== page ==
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E6: Is Having an Insight During Mindfulness Meditation a Thing?

Updated: Feb 20


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Jacob Derossett

Today we're here with Sarah Vallely, mindfulness teacher, coach and author. Sarah has been teaching meditation and mindfulness for the past two decades training and certifying others to teach mindfulness as well. Sarah is the author of four books. Her latest book is titled Tame Soothe Dwell: The 55 Teachings of TSD Mindfulness. In this episode, we discuss insights. Are insights even a part of a meditation practice? And we also discuss how you can cultivate insights in your meditation practice.


Sarah Vallely

Is experiencing an insight during mindfulness meditation, a thing? A definition for insight that's more mainstream, not necessarily a mindfulness definition would be “sudden awareness of a solution to a complicated problem”, aka an aha moment. Some other definitions are “alteration of cognition,” that's a definition that you will read in published research. It basically means a change in your thinking. A “deep understanding”, “clarity” are other definitions. I read on a message board, similar to Reedit, “a nugget of wisdom dropped into your mind.” So this person who posted this comment definitely meditates and definitely had an insight because this is exactly what it feels like. “A nugget of wisdom dropped into your mind.”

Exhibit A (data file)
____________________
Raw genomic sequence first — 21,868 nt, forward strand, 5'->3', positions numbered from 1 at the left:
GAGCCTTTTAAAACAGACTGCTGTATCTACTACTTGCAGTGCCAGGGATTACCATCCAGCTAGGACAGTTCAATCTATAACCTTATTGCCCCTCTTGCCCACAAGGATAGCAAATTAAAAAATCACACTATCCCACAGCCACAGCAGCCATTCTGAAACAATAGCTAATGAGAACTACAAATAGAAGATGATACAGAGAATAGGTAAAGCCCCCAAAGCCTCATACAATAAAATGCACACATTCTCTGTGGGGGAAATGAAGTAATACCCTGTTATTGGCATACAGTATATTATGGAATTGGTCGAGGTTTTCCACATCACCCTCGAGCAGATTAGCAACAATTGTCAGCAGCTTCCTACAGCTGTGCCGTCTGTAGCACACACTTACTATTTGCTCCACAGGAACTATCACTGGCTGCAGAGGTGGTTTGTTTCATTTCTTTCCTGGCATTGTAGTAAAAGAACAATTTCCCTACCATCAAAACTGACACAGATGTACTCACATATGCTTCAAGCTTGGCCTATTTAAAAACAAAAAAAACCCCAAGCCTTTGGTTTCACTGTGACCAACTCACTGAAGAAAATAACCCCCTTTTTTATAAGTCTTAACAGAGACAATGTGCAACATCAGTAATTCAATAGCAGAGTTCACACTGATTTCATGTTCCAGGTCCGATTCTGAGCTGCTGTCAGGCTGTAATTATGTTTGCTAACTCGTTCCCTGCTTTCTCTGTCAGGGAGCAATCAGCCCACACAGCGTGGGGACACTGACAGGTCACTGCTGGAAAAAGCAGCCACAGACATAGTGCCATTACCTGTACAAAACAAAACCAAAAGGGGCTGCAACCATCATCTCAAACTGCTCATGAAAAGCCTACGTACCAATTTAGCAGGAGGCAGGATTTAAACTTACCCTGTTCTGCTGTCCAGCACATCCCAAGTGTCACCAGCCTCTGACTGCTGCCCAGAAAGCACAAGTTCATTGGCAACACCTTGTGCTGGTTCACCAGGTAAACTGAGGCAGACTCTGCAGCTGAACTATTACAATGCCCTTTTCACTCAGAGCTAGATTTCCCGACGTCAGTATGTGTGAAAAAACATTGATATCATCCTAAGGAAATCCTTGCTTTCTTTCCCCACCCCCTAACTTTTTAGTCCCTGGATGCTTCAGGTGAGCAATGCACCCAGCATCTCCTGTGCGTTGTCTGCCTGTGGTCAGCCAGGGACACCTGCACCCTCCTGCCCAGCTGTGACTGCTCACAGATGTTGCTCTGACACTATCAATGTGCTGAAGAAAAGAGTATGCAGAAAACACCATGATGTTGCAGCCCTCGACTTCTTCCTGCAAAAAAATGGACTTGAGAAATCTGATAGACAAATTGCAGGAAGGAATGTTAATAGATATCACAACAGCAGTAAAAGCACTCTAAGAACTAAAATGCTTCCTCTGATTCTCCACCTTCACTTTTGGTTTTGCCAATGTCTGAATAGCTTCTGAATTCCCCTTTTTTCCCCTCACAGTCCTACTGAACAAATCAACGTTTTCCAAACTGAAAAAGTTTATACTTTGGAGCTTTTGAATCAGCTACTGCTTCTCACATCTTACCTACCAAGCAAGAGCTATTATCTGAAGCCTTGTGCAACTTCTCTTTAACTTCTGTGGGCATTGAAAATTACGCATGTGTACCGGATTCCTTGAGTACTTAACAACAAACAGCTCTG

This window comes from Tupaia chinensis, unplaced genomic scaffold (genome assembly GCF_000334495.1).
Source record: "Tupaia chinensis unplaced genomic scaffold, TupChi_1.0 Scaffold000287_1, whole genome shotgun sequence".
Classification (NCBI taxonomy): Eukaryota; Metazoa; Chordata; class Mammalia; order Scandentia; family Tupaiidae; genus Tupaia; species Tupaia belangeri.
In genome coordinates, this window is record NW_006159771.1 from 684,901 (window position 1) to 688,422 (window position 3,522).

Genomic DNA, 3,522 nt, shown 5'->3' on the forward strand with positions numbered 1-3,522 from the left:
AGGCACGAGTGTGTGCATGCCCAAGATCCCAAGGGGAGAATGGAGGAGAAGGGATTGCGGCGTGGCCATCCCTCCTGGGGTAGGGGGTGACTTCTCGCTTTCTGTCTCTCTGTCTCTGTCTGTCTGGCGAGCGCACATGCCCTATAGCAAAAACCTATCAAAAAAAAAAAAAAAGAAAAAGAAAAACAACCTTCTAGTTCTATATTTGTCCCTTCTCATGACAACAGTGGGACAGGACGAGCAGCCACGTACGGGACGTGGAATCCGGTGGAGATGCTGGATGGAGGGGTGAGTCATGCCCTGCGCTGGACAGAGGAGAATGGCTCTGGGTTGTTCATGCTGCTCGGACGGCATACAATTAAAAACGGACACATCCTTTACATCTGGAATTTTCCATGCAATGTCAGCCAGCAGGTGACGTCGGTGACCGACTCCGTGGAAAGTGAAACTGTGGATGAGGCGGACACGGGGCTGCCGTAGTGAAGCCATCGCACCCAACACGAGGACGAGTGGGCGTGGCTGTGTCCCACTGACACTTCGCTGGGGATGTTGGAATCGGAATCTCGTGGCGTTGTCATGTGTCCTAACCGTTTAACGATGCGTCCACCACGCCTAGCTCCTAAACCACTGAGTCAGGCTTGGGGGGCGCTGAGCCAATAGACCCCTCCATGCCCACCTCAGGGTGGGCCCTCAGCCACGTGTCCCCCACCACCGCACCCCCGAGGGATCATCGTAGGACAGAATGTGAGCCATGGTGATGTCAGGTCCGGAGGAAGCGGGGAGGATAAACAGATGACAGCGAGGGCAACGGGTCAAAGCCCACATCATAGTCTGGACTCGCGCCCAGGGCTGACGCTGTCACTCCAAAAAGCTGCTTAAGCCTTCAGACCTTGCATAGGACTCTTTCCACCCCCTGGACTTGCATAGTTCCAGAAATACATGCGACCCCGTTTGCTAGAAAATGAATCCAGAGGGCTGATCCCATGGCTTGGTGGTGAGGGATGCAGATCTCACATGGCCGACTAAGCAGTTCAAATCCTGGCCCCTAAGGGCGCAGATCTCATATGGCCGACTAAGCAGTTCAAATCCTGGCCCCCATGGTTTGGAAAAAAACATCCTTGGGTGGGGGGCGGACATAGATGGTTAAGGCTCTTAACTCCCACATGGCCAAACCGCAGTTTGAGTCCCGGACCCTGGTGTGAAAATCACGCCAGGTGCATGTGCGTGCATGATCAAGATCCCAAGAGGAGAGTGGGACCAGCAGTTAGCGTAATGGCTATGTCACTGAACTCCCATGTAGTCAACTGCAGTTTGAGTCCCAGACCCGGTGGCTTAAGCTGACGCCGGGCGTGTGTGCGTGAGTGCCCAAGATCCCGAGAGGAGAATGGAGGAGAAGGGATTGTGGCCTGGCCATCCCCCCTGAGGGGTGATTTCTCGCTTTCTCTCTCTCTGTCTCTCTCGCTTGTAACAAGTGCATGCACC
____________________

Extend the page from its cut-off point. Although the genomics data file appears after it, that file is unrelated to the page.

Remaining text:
Studies show that people who are more mindful tend to have more insights. There are several studies out there that will correlate mindfulness with another trait. Another popular one is people who are more mindful or more resilient. But this study is about people who are more mindful or more insightful. Dispositional mindfulness as a positive predictor of psychological well-being and the role of the private self-consciousness insight factor, 2014

They took people in the study who didn't practice mindfulness, and gave them some tests to see how well they solved insight problems. And then they taught them mindfulness. And then they gave them more tests to see if their insight problem skills increased after they started a practice of mindfulness, and they did! Insight problems are a thing. I had to look it up. We've all been to that professional development meeting at work--they put us in teams, and they give us a scenario that we have to solve with our teammates. That is an example of insight problem solving. You can't just use math skills, for example, to come to a solution. Someone in the group has an insight, a random idea pops in their mind. They're like, “Oh, this is how we need to go about this.” They also tested these people who were learning mindfulness beforehand how to solve non-insight problems. And then again, after they learned mindfulness and more practicing, and their non-insight problem skills actually stayed the same, despite the mindfulness practice. An example of this would be taking a math skill and applying it to a problem and solving it. It's just you just need to know how to do it.